Reviewing ISA Server 2004 Prerequisites

Before you install ISA Server, it is essential to take several key prerequisites into account. Many of these prerequisites are required, and some are good general best practices. Reviewing them before deploying an ISA Server 2004 infrastructure is therefore recommended.

Reviewing Hardware Prerequisites

One of the advantages of ISA Server is its capability to be installed on standard, Intel-based server hardware. This helps to reduce the overall cost associated with deploying this type of security technology because replacement parts for server hardware are relatively inexpensive and easy to obtain. Many other solutions on the market today rely on proprietary hardware, which can be expensive to replace and/or difficult to obtain.

An ideal ISA Server implementation has redundant components and enough memory and processor speed to allow for the type of ISA functionality it will be responsible for. For example, an ISA Server that simply acts as a firewall does not need as much processor overhead as one that also performs web caching and VPN connectivity.

ISA Server 2004 implementation should ideally be run on server-class hardware, such as rack-mountable or tower models from major hardware vendors. The 1U server models (or their tower equivalents) are the most commonly deployed server models used for ISA Servers, although many other types of servers can also function in this capacity.


When sizing and scoping hardware for ISA, keep in mind that for the current ISA Server 2004 licensing scheme, licenses are purchased on a per-processor basis. What this effectively means is that a dual-CPU server costs twice as much in licensing costs for ISA than a single-CPU server. For this reason, many organizations limit ISA servers to single-CPU servers, unless the load anticipated is great enough to warrant either multiple servers or multiple CPU machines.

Microsoft maintains a list of the minimal hardware requirements for ISA Server 2004 to run, as shown in Table 2.1. Bear in mind that these hardware levels are bare-minimum requirements and are not best-practice configurations. They support ISA deployments of 100 rules or less, require no special configurations, and require an Internet connection of less than 7Mb. Even in these cases, it may be wise to deploy more capable hardware for realistic deployments of ISA.

Table 2.1. Hardware Requirements




Single 550MHz Pentium III Equivalent


256MB of Memory

Disk Space

150MB Available (for installation of ISA Software)

Network Cards / ISDN adapter / Modem

One OS-compatible card per connected network1

If an ISA server performs more functions, the configuration may require additional hardware and/or additional ISA Servers. Details on exact server hardware deployment recommendations can be found in Chapter 4, "Designing an ISA Server 2004 Environment."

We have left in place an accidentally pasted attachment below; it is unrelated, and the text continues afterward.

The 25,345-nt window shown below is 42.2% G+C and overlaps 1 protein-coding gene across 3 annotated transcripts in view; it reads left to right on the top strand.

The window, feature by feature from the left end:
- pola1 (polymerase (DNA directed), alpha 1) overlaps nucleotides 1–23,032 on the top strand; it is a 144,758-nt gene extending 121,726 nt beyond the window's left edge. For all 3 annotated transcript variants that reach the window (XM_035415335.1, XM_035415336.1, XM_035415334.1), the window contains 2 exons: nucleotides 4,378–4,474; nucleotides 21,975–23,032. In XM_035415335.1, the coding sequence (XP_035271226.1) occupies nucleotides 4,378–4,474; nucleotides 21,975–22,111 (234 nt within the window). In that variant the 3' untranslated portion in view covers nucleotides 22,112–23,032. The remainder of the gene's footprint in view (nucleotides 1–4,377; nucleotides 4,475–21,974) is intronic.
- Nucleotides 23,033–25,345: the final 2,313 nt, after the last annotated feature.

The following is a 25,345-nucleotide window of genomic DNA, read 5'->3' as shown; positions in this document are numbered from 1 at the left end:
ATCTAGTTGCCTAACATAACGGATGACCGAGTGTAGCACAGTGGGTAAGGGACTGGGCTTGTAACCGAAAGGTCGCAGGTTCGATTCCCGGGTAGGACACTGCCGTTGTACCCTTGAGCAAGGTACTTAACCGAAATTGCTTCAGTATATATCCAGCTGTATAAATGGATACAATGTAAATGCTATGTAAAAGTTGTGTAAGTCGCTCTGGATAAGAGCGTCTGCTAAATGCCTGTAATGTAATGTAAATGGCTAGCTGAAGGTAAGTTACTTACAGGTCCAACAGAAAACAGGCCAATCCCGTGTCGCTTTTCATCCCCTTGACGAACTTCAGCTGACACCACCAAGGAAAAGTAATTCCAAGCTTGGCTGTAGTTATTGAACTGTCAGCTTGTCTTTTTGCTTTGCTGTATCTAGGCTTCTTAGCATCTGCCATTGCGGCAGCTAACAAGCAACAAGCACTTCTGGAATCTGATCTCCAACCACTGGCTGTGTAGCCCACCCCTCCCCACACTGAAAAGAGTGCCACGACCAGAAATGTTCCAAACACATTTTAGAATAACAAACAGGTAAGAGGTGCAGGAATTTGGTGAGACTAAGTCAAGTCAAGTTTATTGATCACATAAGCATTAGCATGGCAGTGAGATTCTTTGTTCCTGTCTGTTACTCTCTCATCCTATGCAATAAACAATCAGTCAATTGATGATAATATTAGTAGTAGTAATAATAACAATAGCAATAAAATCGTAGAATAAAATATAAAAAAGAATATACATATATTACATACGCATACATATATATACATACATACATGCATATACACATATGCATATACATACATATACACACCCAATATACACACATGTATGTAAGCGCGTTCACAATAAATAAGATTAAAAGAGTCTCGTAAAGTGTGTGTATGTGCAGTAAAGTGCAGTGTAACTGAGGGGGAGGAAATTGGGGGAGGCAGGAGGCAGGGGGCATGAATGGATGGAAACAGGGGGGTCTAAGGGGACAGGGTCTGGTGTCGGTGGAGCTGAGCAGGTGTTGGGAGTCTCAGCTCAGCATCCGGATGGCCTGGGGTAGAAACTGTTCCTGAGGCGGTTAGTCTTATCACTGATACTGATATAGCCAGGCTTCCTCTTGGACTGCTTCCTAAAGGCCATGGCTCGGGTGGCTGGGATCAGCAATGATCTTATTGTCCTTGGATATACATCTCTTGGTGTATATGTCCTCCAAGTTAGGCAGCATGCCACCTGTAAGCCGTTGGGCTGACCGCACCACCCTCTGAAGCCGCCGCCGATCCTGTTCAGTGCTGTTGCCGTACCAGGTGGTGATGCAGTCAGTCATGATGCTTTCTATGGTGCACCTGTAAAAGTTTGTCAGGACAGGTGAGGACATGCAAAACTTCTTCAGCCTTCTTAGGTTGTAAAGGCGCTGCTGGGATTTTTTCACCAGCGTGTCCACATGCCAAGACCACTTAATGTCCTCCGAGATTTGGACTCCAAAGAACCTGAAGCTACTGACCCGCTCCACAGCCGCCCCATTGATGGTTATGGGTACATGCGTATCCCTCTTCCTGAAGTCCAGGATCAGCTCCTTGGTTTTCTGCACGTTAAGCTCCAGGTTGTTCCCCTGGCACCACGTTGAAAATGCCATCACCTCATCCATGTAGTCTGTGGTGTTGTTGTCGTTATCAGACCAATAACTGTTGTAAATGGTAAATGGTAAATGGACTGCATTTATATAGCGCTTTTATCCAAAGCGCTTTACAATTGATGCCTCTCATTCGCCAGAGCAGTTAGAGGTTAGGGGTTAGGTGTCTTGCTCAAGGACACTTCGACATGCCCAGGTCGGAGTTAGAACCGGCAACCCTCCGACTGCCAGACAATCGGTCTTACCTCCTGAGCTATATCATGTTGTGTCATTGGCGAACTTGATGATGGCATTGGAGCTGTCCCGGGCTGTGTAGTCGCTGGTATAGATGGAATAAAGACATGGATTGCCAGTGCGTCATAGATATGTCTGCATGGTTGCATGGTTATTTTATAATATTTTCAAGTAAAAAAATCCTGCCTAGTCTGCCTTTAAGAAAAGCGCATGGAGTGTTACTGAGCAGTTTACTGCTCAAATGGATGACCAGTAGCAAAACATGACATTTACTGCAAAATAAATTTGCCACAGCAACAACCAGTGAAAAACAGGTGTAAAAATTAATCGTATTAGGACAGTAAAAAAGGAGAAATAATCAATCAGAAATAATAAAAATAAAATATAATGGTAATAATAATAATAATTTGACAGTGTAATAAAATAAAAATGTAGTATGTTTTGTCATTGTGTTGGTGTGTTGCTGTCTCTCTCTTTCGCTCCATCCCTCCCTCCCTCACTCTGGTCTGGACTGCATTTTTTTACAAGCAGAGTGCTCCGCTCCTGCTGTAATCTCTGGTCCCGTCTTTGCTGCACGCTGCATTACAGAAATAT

Understanding ISA Operating System Requirements

The ISA Server software itself requires only a few software prerequisites before it can be installed. The first and foremost is a Windows operating system (OS) on which to run. ISA Server 2004 installation can be performed on the following operating system versions:

  • Windows Server 2003 Standard Edition

  • Windows Server 2003 Enterprise Edition

  • Windows Server 2003 Appliance Edition

  • Windows 2000 Standard Server (with Service Pack 4) and Internet Explorer 6 or later

  • Windows 2000 Advanced Server (with Service Pack 4) and Internet Explorer 6 or later


It is highly recommended to consider deploying ISA Server 2004 on the Windows Server 2003 operating system. Windows Server 2003 was designed to be the most secure Windows operating system to date and is strongly recommended for an ISA deployment. ISA on Windows 2000 was essentially only supported to allow for in-place upgrades of existing ISA 2000 implementations. Beyond that short-term scenario, there are very few reasons to deploy Windows 2000 as the ISA OS, and ISA functionality when installed on Windows 2000 is limited. In addition, all the examples in this book were performed with ISA installed on Windows Server 2003.

Examining Windows and ISA Service Packs

In addition to the base operating system, ISA should be deployed on the latest Service Pack version for the OS itself. For Windows Server 2003, this presently means Service Pack 1, although new service packs are bound to be developed over the life of the ISA Server 2004 product. Although ISA Server 2004 can be installed on a Windows Server 2003 system without SP1, it is recommended to deploy it because it includes the following key security features that ISA can take advantage of: